Frost at Midnight #

Frost at Midnight,’ composed in February, 1798, also dates from a time, when he was living happily with his wife shortly after the birth of their first son, under the wide-branching protection of strong Thomas Poole, with William and Dorothy near and poetry pouring unto him from the heaven’s height.

It is the musing of a father beside the cradle of his child at midnight, and the passage is well known in which he foretells that Hartley shall

      ` wander like a breeze

By lakes and sandy shores, beneath the crags

Of ancient mountain.'

II. Sound Effects #

Read the poem aloud. Comment on the Sound Effects, verbal music. It’s rhyme. Rhythm and melody. Assonance, alliteration. onomatopoeia. etc. (Blending repetition patterns. slow/fast movement, harsh, discordant, sibilance, sotto, allegro, Rhapsodic, lyrical, elegiac, upbeat, blue, staccato, dirge, ode, Melody. tone. mood. atmosphere. voice.

The conversational tone, colloquial language and organic growth of the ideas make this an accessible poem. It is immediate and also contemplative as the composer takes us into his confidence by embarking on an imaginative and intimate journey from the present, to the past and into the future for his son.

The chief beauty of the poem, however, is in its `return,’ which is the best example of the peculiar kind of blank verse Coleridge had evolved, as natural-seeming as prose, but as exquisitely artistic as the most complicated sonnet:

Therefore all seasons shall be sweet to thee, Whether the summer clothe the general earth With greenness, or the redbreast sit and sing Betwixt the tufts of snow on the bare branch Of mossy apple-tree, while the nigh thatch Smokes in the sun-thaw; whether the eave-drops fall Heard only in the trances of the blast, Or if the secret ministry of frost Shall hang them up in silent icicles, Quietly shining to the quiet Moon.'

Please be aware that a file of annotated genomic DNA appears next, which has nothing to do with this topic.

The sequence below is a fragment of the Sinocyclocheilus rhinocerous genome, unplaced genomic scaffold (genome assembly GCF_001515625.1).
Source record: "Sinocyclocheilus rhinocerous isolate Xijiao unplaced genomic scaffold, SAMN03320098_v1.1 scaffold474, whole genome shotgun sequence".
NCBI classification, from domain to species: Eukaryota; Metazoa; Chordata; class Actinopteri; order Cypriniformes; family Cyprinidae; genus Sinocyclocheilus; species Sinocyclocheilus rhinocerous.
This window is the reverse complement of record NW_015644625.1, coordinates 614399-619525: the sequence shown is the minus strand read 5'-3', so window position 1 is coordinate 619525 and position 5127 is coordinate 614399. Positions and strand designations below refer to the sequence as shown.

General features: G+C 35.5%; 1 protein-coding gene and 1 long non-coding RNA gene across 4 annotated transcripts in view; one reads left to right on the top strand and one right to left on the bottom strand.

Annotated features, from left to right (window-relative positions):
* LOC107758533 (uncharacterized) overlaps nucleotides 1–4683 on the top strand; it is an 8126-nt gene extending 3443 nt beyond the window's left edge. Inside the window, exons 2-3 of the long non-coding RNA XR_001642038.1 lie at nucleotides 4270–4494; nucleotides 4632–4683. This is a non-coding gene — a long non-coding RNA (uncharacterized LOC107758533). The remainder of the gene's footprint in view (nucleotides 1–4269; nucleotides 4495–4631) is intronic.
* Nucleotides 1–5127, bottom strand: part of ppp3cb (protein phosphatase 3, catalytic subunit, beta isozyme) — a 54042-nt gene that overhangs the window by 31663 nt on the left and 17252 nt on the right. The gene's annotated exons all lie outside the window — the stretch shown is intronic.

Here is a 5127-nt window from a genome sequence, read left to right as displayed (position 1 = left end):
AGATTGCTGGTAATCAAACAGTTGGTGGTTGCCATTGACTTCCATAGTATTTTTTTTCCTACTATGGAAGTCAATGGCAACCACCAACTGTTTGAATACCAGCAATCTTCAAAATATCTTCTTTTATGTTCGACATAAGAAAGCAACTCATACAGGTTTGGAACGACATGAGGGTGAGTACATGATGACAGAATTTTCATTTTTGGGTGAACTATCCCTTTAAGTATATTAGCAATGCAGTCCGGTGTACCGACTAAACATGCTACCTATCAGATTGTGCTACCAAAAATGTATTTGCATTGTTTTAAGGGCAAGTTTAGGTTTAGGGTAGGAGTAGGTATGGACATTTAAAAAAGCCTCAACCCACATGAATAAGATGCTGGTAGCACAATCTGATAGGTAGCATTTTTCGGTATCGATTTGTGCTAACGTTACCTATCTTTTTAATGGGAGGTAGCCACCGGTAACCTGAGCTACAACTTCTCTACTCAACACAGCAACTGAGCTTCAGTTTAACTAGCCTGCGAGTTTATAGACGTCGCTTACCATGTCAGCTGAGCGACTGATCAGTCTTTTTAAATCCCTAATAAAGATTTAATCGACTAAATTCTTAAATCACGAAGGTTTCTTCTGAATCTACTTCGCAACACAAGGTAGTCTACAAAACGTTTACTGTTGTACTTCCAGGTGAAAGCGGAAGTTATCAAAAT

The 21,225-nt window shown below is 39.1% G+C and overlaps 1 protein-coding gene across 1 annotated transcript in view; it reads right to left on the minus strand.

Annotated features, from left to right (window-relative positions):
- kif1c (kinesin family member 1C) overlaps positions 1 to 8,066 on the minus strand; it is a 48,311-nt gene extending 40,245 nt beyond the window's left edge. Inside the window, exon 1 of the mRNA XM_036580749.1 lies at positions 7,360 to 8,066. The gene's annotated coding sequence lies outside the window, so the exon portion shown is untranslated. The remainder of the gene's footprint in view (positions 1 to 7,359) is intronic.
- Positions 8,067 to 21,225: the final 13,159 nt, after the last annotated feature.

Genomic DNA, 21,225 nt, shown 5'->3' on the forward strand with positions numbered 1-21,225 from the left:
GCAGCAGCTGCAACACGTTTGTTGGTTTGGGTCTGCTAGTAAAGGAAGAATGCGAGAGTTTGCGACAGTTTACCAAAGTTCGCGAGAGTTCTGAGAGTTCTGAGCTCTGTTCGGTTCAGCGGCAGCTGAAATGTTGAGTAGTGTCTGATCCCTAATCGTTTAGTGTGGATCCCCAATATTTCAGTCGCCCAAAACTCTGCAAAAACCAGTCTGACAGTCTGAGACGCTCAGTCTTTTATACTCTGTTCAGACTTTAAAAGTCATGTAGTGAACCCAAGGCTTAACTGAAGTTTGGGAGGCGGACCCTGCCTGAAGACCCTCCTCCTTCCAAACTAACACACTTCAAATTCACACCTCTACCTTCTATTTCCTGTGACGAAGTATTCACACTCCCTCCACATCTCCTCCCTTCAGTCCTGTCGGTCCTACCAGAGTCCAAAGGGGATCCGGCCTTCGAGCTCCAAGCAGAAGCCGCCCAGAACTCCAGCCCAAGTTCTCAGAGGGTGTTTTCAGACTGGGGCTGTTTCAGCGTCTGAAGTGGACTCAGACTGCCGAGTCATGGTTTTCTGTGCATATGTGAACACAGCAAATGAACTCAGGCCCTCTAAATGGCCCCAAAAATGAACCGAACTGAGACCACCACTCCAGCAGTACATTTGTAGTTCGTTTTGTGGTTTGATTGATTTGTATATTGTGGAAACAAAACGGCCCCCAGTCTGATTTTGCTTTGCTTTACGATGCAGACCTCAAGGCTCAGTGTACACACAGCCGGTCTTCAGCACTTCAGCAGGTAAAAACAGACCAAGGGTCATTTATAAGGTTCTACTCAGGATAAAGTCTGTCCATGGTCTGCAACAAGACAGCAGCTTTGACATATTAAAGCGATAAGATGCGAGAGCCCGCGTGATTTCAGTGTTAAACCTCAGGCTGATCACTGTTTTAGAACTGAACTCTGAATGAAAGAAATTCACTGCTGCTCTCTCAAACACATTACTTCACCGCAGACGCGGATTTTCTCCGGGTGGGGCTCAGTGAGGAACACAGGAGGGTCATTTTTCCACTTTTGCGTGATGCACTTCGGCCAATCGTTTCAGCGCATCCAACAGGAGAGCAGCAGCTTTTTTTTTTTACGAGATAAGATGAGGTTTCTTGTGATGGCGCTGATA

III. Themes, Issues, Values, Concerns #

Nature synonymous with God or the oneness of all things “secret ministry” and “Himself in all, and all things in himself”. Also known as Panthesism.

The power of the mind, triggered by concrete images, to suspend reality and float through a series of random thoughts – a stream of consciousness – our imagination.

Education is one of Coleridge’s great concern. His own trauma is expressed by pejoratives, stern preceptor and “In the great city, pent’ mid cloisters dim”, evoking the lonely homesick emotions he suffered at boarding school in the city. In his Lecture on Education he stressed.” To work by Love, and so generate love. To strive for accuracy, truth and imagination. Little is taught by contest or dispute; everything by sympathy and love”.


Structure : linear, circular, episodic, flash backs, climatic. Images: (visual, auditory, o1factory, tactile, ,gustatory) figures of speech: similes, metaphors, personification, analogy, synecdoche, contrast, apostrophe, antithesis, unity, irony, Allusions, etc